Backup WordPress ProperlyFirstly, begin this process by backing up your website. This is actually something you should do whenever you make any changes to your site, like updating it or its plug-ins or making sweeping changes as part of a content push.

Backing up your website ensures that any mistakes you make aren’t permanent and allow you to get your site back to working condition if something goes wrong.

This is exactly the same. Back up your WordPress site so that when you make the move to HTTPS you don’t have to spend hours or days rebuilding everything from scratch in case there’s a glitch.

Implement SSL

Now it’s time to implement your SSL certificate. Don’t have one? No problem.

Chances are that your WordPress hosting provider (the people that you rent server space from) also allows you to either get an SSL certificate for free as part of your subscription package or you can purchase one for a monthly or yearly fee. These can run you anywhere from $0 to $100 a year, so choose your SSL certification source wisely.

Either way, you need to implement your SSL certificate to take advantage of HTTPS security. Implement in your SSL certificate will depend on where you get it; for instance, getting a free SSL certificate from Let’s Encrypt will result in a totally different implementation process than if you got it from your hosting provider.

Add Https to your Admin Area/Dashboard

Now it’s time to add HTTPS to your WordPress administration area. By doing this, you’ll essentially be securing the back end of your website and making sure that anyone who logs in (i.e. yourself and any other administrators) has their information exchanged securely between their home computers and the website servers. This is the first line of defense.

You can do this by opening your WordPress root folder and opening the wp-config.php file. All you have to do is add a line to the text before you see “That’s all, stop editing!”

Add this line:

Define (‘FORCE_SSL_ADMIN’, true) ;

Just so. This should implement HTTPS in your administration pages. Try to access the login page for your WordPress site and see if you can notice HTTPS in the URL address. If you don’t, you likely just made a typo typing in the above command, so go back and edit it until you see HTTPS properly.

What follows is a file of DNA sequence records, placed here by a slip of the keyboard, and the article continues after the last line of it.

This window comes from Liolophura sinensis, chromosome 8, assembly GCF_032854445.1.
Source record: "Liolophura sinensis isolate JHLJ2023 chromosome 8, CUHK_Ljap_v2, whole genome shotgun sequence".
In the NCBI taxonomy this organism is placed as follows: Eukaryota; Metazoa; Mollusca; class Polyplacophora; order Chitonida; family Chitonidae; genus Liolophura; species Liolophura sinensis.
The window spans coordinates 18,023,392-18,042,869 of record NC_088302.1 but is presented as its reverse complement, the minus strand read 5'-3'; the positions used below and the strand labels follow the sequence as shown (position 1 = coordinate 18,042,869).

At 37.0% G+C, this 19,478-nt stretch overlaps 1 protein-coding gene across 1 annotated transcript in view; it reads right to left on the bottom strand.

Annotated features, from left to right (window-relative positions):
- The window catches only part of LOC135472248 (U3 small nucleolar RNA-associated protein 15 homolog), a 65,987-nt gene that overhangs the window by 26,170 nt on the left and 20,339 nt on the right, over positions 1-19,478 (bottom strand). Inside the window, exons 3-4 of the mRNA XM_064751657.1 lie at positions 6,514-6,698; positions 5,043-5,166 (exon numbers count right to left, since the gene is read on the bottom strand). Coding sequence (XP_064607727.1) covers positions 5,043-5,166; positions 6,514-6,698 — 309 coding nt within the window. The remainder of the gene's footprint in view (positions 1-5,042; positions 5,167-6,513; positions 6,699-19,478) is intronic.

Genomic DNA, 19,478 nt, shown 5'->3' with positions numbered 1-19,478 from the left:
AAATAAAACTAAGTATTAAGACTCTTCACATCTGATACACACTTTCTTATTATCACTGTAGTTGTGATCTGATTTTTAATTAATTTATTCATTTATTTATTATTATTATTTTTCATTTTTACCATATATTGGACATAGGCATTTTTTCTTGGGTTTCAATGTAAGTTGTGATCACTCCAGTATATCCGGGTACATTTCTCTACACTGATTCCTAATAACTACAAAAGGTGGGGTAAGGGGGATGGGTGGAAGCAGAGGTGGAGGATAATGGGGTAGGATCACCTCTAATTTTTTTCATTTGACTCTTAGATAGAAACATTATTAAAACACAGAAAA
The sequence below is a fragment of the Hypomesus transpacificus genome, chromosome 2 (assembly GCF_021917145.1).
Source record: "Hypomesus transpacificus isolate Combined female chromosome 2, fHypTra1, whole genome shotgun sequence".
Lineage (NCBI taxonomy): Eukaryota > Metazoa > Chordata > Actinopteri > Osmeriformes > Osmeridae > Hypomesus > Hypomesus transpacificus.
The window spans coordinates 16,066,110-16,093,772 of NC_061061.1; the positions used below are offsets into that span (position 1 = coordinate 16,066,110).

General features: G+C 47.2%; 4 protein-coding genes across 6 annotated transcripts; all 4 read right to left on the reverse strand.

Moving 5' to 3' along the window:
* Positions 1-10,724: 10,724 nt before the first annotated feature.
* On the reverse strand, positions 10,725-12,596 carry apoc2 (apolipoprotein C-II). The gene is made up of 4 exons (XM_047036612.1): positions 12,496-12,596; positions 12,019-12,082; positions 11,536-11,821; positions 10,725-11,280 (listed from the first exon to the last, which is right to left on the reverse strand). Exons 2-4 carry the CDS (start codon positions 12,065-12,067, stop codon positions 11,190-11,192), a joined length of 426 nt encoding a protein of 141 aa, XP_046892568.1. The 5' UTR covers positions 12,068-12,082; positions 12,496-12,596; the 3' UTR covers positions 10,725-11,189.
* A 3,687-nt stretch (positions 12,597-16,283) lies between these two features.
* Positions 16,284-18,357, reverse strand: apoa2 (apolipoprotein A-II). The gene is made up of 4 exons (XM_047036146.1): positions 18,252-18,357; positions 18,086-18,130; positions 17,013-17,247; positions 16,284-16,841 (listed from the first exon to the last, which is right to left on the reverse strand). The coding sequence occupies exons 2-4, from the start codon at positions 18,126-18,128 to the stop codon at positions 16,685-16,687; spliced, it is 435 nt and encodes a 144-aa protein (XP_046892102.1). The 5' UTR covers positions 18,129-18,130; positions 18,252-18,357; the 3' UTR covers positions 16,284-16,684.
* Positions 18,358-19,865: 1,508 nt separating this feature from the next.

Update Your WordPress Site Address

The next step involves updating your website address; you’ll spread your new HTTPS security to the rest of your WordPress site. This is a lot easier and less technical. Just go to Settings, then General.

You should see two bars describing your WordPress address and site address one right after the other. Add HTTPS to both of those and update those settings by clicking the save button.

You might not see these changes immediately unless you log out of your account and log in again afterward. We’d recommend checking this right away to make sure that the change was implemented properly throughout your entire site; click through several content pages if you want to be really sure.

Make Sure to Change Any Links in Content!

It’s now time to change links across your various content pages and any templates you might have. Your website builder might help you find these templates for easy reference.

Some WordPress plug-ins can automatically update any links you have across your content like Velvet Blues. Or you can use Search and Replace script. Just be careful when implementing these plug-ins and any widespread changes. If you can manage it, back up your website after every major change you make just to be sure.

You can also go through by hand and manually adjust any links you have if you don’t have a lot of content yet. But remember to catch everything on your site, including any external assets or resources that might be in your function files for theme templates. Here’s a good list:

  • ☑️ JavaScript files, CSS files, or any assets referenced within
  • ☑️ Web fonts
  • ☑️ Internal links
  • ☑️ Images, video and other media types
  • ☑️ Iframes

We’d recommend changing these links to // rather than https:// since this will let the links finalize to the correct HTTPS version themselves.